- Pages that you have patrolled and templated
Pages that are frequently edited
There are two settings for your watchlist: one in which only the most recent edit appears, and one in which all edits within the given timeframe appear. The advantage to only the most recent edit appearing is that the watchlist looks less overwhelming. The advantage to all edits being displayed is that you can see a significant edit that was not the most recent. If you choose the first of these two, it is possible for that a page could be vandalized, the vandal can make another seemingly acceptable, possibly minor edit, and the act of vandalism could go unnoticed to you.
Displaying all edits can be a drawback though if you are watching one or more pages that are edited many times on a single day regularly. This could be truly overwhelming for you to track, especially when you have multiple pages like this.
As an alternative to watching such pages on your watchlist, if you are interested in seeing how one changes, it may be useful to simply to visually observe it each time, and to check its edit history.
Pitfalls of an overloaded watchlist
The human mind has limits to what can be read and comprehended in any given period of time. This varies for each person, but everyone has some limit. The more pages that are on one's watchlist, the longer it'll take to read the watchlist.
If you have a long watchlist, you may find it exhausting to read it all. As a result, you may quickly scan it over, ignoring all but the most significant changes. The purpose of the watchlist is to look out for changes to pages. If you are ignoring the bulk of changes on your watchlist, this defeats the purpose. There is also the chance that you may miss an edit which is meaningful to you.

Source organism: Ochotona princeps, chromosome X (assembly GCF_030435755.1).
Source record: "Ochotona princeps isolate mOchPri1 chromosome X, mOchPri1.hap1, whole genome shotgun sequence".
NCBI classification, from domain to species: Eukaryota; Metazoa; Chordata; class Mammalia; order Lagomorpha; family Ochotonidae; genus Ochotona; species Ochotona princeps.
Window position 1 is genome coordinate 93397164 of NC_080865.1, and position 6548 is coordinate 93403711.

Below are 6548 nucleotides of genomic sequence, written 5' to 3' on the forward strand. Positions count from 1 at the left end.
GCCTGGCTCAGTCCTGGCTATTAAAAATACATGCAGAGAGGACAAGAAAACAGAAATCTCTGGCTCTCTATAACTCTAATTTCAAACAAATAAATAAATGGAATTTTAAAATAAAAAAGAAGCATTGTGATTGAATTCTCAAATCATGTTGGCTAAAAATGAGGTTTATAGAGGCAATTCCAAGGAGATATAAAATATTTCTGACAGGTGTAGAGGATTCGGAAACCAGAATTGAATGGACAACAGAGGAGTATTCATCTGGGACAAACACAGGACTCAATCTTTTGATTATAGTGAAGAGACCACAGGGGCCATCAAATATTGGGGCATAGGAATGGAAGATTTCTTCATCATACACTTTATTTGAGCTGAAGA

How much is too much?
There are also technical issues with watching too many pages. If you watch more than 9800 pages at a time, this may slow down the system, and the watchlist may malfunction. Of course, this is a very high number. But if you set your preferences so any page you edit automatically enters your watchlist, and you edit a lot of pages, particularly if you make more technical edits of articles that are not to your interest, you may reach this point one day.
In the event that you come close to or exceed 9800, it may be time to remove some pages from your watchlist. If you choose to, you can start by removing those in which you will never desire to know anything about, such as closed AfDs, those on which you have made the most minor edits (like spelling, grammar, and punctuation corrections), those on which you have added navboxes or categories, or pages you have done nothing more than patrolled and templated.
Even if you are far below this limit, there are issues with the human mind. This varies for each person. For some, it could be hundreds of changes a day. For others, it could be a single digit number. For many, it is somewhere in between. That is all your call.